The Children’s Online Privacy Protection Act of 1998 (COPPA) is managed by the U.S. Federal Trade Commission (FTC) and has been in effect since April 2000.

COPPA is designed to protect the privacy of children in the U.S. aged 13 or under by giving parents control over their children’s online activities. 

It sets out rules for how commercial organizations can collect, retain and/or share personal information when children in the U.S. access a website or online service (including apps and internet-enabled devices).

TrustArc’s expertise in COPPA compliance and data privacy

TrustArc was one of the first organizations to become a COPPA Safe Harbor organization for the FTC in 2001.

As a leader in online privacy compliance, TrustArc has always strived to set a bar for certification above the bare minimum required. This philosophy helps smooth regulatory compliance for organizations by ensuring that our services and best-practice recommendations are up-to-date and rigorous.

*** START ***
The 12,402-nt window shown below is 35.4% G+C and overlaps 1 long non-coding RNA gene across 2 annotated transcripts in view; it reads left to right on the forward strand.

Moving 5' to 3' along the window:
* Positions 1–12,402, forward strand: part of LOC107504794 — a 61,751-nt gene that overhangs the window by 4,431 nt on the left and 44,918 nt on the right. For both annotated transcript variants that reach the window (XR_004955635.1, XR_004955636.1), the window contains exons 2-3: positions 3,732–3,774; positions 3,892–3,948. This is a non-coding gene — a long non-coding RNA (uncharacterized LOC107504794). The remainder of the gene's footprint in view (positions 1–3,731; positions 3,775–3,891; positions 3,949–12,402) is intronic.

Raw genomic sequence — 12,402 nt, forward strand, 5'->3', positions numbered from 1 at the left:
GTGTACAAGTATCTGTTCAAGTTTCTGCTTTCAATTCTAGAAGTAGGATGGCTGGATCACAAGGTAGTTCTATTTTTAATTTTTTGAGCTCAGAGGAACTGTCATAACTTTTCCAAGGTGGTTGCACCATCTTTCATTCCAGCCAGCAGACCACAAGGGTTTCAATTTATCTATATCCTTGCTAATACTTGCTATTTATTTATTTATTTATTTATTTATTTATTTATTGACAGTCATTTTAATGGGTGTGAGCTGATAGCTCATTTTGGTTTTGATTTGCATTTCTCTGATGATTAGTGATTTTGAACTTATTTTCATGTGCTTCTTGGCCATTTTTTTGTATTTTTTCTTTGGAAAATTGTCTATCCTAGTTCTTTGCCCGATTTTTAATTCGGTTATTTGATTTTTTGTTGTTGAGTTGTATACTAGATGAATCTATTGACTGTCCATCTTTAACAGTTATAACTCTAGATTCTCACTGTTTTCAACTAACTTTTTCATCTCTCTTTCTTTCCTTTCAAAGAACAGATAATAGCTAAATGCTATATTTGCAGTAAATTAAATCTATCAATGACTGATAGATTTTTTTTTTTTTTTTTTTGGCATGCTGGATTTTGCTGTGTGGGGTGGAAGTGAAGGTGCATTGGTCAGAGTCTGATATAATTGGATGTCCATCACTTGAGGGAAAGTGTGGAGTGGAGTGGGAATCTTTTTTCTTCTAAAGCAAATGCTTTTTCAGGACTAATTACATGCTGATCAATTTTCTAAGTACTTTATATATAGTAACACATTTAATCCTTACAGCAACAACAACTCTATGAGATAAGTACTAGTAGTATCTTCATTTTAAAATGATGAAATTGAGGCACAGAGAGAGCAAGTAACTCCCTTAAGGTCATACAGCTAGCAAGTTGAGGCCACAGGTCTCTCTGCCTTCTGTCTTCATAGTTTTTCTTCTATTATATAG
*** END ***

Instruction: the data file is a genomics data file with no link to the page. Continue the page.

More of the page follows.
Our recommendations for COPPA compliance include an extra step between two key requirements set out by the FTC. Based on our experience, a detailed privacy assessment is the best way to help organizations get ahead by streamlining their privacy operations.

Adding a Step to the FTC’s COPPA Compliance Plan

We recommend you read our COPPA FAQ, which explains why COPPA was enacted and will help you determine if your organization needs to comply with COPPA.

To help organizations protect children, the FTC outlines a six-step COPPA compliance plan on its website, covering the key requirements.

    • Step 1: Determine if your company is a website or online service that collects personal information from children aged 13 and under.
    • Step 2: Post a privacy policy that complies with COPPA.